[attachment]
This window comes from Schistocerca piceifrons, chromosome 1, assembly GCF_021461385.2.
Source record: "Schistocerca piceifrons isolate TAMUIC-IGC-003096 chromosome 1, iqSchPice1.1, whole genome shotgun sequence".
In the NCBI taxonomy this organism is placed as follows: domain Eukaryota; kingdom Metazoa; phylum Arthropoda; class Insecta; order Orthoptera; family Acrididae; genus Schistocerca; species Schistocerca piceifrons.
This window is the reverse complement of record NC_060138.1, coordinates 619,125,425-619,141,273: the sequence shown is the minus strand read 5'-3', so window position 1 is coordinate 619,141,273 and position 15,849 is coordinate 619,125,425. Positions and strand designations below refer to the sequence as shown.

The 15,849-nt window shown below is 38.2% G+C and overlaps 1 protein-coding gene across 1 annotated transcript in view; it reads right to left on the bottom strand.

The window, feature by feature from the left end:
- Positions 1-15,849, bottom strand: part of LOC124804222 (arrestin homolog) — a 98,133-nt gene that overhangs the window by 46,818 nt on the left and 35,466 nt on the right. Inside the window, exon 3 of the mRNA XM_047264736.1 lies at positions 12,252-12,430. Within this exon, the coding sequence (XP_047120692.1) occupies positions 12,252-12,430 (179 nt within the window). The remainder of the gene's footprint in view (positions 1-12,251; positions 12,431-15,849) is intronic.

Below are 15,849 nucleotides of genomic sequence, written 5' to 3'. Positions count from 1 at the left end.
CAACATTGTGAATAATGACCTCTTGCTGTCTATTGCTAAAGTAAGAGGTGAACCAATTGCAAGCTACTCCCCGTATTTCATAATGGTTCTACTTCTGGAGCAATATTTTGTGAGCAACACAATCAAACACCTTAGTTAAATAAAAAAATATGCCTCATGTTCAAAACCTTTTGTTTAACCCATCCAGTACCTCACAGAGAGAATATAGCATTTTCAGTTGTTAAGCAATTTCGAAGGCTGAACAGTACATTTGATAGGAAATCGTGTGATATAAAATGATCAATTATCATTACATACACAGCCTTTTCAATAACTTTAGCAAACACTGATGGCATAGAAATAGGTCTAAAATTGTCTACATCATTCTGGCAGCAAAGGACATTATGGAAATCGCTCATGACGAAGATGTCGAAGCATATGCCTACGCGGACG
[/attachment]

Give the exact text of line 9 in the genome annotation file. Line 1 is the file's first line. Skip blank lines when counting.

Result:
CAACATTGTGAATAATGACCTCTTGCTGTCTATTGCTAAAGTAAGAGGTGAACCAATTGCAAGCTACTCCCCGTATTTCATAATGGTTCTACTTCTGGAGCAATATTTTGTGAGCAACACAATCAAACACCTTAGTTAAATAAAAAAATATGCCTCATGTTCAAAACCTTTTGTTTAACCCATCCAGTACCTCACAGAGAGAATATAGCATTTTCAGTTGTTAAGCAATTTCGAAGGCTGAACAGTACATTTGATAGGAAATCGTGTGATATAAAATGATCAATTATCATTACATACACAGCCTTTTCAATAACTTTAGCAAACACTGATGGCATAGAAATAGGTCTAAAATTGTCTACATCATTCTGGCAGCAAAGGACATTATGGAAATCGCTCATGACGAAGATGTCGAAGCATATGCCTACGCGGACG